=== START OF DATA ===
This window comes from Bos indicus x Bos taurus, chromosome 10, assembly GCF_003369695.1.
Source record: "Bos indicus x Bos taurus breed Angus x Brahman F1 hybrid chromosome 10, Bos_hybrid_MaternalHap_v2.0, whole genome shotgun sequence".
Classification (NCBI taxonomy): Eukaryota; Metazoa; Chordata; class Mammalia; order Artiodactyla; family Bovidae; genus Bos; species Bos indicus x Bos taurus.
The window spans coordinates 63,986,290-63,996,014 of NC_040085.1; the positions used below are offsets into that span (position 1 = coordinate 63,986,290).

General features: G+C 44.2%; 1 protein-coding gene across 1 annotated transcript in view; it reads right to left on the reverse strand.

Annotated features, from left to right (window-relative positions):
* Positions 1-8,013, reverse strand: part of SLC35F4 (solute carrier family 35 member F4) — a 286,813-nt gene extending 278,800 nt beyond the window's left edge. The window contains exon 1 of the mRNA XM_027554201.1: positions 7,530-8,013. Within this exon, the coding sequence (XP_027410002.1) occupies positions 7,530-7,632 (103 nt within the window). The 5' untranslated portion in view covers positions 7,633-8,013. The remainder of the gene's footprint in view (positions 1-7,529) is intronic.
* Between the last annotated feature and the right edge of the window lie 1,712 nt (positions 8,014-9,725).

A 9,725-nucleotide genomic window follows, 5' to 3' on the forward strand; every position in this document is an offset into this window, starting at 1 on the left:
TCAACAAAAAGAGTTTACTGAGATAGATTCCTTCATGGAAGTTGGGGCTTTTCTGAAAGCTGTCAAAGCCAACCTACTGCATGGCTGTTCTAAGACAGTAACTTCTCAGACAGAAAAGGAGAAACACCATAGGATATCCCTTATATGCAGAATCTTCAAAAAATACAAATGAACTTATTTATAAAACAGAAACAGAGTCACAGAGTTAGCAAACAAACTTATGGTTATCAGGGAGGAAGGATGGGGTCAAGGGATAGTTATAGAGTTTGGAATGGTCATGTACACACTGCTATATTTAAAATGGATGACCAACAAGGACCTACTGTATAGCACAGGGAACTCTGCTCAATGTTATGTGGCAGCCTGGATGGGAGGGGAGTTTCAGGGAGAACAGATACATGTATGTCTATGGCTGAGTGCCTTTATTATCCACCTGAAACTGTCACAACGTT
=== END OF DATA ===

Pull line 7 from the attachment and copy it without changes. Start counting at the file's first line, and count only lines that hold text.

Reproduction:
* Positions 1-8,013, reverse strand: part of SLC35F4 (solute carrier family 35 member F4) — a 286,813-nt gene extending 278,800 nt beyond the window's left edge. The window contains exon 1 of the mRNA XM_027554201.1: positions 7,530-8,013. Within this exon, the coding sequence (XP_027410002.1) occupies positions 7,530-7,632 (103 nt within the window). The 5' untranslated portion in view covers positions 7,633-8,013. The remainder of the gene's footprint in view (positions 1-7,529) is intronic.